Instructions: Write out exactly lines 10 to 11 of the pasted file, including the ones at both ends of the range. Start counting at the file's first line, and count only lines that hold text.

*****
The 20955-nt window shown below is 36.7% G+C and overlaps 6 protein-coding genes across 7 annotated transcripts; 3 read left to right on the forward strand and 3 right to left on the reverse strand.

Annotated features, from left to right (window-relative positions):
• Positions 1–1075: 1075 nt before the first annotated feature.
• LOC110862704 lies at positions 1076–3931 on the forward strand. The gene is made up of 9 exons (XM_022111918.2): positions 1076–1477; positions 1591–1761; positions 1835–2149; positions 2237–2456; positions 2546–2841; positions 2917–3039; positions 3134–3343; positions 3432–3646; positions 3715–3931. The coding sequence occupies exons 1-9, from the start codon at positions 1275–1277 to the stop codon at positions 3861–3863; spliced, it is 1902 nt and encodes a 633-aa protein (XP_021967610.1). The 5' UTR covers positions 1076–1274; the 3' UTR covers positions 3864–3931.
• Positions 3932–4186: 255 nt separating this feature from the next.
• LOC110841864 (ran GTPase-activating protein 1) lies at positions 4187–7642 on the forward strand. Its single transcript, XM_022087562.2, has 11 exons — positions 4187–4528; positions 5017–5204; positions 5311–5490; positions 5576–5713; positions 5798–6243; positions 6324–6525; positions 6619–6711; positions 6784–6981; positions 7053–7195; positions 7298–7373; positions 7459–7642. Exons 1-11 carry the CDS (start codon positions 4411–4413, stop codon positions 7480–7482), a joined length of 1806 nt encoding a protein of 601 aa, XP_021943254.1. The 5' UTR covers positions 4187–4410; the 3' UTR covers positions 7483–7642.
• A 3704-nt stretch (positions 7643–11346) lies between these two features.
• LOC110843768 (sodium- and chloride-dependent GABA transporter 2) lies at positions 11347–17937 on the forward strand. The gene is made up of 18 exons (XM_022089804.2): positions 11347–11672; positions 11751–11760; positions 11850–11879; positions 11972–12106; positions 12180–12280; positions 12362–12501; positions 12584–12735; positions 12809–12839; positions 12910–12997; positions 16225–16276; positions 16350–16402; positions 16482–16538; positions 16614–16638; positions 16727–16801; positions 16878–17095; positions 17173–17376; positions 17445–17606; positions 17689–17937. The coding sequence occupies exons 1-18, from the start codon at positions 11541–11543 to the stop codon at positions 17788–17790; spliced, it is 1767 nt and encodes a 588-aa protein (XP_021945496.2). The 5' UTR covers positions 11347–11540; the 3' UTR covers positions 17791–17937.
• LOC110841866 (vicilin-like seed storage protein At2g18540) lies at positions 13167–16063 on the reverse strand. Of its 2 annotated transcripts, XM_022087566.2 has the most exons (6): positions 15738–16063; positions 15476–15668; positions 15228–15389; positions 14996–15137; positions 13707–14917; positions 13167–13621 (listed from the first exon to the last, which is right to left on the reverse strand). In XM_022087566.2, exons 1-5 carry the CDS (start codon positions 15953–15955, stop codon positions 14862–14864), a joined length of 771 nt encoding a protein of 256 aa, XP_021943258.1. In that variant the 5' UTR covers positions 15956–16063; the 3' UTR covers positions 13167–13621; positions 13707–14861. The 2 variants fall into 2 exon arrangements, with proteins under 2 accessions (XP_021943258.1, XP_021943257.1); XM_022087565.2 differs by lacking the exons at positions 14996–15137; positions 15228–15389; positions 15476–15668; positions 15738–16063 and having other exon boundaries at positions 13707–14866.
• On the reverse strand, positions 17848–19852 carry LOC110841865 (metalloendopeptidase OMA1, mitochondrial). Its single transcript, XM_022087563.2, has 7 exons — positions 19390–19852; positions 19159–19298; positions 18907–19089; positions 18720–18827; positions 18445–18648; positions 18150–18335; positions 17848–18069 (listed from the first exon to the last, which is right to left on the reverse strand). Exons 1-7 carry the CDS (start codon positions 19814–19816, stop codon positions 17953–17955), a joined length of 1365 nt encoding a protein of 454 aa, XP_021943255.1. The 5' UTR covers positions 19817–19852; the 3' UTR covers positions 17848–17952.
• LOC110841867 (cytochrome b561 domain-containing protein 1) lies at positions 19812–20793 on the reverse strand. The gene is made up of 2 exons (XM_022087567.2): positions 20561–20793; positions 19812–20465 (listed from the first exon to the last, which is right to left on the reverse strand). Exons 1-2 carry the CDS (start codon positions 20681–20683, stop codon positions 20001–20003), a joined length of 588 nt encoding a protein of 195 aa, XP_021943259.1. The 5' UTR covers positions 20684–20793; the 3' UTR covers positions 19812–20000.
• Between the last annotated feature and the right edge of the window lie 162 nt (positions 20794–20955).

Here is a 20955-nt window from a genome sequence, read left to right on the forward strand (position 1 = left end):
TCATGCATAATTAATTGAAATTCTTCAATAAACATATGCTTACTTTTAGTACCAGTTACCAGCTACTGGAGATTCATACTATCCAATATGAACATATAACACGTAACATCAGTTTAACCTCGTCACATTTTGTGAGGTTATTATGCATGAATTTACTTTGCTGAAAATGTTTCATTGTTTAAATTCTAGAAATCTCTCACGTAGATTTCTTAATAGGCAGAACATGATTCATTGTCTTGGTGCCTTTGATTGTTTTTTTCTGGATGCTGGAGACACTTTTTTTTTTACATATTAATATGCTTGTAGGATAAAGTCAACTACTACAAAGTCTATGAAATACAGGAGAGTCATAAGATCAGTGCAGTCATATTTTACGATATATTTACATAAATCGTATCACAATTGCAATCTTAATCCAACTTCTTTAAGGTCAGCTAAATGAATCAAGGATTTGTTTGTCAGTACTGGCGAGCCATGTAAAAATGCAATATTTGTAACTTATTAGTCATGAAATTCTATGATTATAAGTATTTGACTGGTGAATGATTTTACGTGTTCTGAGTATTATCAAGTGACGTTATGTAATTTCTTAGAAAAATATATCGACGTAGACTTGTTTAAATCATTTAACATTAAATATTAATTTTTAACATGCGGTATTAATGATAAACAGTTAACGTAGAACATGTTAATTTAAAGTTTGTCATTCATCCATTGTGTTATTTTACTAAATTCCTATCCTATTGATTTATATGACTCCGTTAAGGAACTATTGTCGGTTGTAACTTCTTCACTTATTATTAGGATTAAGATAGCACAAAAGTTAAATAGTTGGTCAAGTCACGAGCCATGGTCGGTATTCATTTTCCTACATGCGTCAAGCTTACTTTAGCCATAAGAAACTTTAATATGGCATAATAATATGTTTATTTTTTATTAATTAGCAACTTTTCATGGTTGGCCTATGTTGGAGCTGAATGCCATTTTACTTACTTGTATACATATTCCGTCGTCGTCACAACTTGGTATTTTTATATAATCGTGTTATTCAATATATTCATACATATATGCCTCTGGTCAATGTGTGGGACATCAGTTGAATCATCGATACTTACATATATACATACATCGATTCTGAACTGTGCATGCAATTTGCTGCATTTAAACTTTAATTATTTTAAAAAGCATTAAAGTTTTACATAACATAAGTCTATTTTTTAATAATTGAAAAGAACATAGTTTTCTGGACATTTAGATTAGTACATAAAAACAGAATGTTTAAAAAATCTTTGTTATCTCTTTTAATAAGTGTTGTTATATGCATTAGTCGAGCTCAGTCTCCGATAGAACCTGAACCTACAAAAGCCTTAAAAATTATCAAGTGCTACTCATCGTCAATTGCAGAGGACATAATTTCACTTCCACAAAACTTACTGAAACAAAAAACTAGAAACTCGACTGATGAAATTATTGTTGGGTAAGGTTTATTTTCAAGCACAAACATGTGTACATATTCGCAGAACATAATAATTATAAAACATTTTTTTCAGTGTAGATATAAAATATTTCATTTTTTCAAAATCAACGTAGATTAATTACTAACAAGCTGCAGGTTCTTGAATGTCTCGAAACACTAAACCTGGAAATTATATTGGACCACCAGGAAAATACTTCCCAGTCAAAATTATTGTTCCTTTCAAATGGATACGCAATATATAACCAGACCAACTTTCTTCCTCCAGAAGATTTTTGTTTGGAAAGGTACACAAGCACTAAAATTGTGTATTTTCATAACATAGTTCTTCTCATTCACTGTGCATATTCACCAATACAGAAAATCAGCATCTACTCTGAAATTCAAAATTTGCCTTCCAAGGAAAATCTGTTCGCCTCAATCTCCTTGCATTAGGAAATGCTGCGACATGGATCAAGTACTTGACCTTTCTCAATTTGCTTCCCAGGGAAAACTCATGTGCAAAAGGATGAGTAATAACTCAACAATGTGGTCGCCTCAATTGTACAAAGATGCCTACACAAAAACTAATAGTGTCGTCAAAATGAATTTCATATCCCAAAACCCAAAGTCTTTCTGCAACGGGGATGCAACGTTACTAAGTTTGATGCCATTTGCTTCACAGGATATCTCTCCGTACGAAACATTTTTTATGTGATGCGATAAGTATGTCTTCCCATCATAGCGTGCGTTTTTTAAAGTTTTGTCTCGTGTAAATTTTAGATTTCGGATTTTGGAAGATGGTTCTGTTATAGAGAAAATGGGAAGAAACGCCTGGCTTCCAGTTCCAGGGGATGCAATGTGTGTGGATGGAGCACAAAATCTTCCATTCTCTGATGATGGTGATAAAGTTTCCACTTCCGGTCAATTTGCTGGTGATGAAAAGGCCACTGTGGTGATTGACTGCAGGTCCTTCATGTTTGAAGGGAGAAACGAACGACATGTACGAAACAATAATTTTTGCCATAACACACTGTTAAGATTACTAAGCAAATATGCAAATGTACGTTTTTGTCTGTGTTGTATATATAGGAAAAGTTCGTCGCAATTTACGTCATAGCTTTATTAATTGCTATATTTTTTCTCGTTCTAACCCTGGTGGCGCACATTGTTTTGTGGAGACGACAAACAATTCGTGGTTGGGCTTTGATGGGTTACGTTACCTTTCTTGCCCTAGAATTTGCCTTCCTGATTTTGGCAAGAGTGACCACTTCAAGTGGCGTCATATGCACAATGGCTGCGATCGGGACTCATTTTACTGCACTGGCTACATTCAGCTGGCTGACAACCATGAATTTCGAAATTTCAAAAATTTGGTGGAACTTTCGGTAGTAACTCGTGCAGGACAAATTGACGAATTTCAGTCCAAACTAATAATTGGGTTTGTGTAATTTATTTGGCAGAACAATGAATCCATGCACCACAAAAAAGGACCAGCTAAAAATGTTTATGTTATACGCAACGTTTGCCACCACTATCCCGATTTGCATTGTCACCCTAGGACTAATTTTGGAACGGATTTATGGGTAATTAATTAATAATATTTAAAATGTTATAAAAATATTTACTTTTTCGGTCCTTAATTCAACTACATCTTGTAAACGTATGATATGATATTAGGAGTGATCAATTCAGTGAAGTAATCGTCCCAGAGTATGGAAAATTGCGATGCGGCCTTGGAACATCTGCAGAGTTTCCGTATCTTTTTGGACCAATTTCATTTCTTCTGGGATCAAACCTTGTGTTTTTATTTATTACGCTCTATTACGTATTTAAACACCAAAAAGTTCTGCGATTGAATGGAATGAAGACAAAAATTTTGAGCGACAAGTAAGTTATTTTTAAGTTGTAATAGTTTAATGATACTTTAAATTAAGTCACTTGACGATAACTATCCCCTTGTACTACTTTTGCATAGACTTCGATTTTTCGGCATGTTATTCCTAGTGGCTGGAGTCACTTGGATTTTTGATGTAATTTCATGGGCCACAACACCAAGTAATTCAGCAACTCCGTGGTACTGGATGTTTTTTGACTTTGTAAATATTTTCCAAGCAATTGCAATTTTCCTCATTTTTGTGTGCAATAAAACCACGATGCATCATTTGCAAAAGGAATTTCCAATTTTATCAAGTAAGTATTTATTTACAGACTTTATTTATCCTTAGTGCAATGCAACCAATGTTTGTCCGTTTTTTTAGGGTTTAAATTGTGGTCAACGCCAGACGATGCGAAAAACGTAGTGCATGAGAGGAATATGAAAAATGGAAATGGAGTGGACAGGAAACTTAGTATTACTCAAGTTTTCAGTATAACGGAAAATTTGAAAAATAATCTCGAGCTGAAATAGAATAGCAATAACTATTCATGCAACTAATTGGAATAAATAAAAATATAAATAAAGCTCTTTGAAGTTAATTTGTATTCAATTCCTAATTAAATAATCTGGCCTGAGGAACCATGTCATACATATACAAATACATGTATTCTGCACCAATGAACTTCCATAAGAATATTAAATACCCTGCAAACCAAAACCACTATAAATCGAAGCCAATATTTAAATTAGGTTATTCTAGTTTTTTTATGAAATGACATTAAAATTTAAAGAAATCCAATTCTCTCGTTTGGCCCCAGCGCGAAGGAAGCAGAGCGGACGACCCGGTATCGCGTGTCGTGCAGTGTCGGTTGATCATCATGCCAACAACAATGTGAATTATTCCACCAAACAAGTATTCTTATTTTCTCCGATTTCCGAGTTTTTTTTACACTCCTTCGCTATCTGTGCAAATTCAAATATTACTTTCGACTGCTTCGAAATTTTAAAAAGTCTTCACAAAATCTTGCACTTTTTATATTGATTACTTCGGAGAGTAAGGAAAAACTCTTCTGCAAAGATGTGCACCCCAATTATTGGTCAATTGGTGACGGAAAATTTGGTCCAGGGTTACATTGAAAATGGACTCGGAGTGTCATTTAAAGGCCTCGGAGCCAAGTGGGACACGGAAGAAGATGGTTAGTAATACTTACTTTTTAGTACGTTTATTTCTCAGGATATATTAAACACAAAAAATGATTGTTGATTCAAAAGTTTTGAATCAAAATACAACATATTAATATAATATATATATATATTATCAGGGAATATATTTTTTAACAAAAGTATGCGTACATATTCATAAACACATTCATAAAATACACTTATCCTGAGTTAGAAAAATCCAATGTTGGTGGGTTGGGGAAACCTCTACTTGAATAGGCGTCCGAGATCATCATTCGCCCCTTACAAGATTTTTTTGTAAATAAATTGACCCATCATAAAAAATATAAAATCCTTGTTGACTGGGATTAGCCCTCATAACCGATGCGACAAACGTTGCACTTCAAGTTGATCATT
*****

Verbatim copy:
• On the reverse strand, positions 17848–19852 carry LOC110841865 (metalloendopeptidase OMA1, mitochondrial). Its single transcript, XM_022087563.2, has 7 exons — positions 19390–19852; positions 19159–19298; positions 18907–19089; positions 18720–18827; positions 18445–18648; positions 18150–18335; positions 17848–18069 (listed from the first exon to the last, which is right to left on the reverse strand). Exons 1-7 carry the CDS (start codon positions 19814–19816, stop codon positions 17953–17955), a joined length of 1365 nt encoding a protein of 454 aa, XP_021943255.1. The 5' UTR covers positions 19817–19852; the 3' UTR covers positions 17848–17952.
• LOC110841867 (cytochrome b561 domain-containing protein 1) lies at positions 19812–20793 on the reverse strand. The gene is made up of 2 exons (XM_022087567.2): positions 20561–20793; positions 19812–20465 (listed from the first exon to the last, which is right to left on the reverse strand). Exons 1-2 carry the CDS (start codon positions 20681–20683, stop codon positions 20001–20003), a joined length of 588 nt encoding a protein of 195 aa, XP_021943259.1. The 5' UTR covers positions 20684–20793; the 3' UTR covers positions 19812–20000.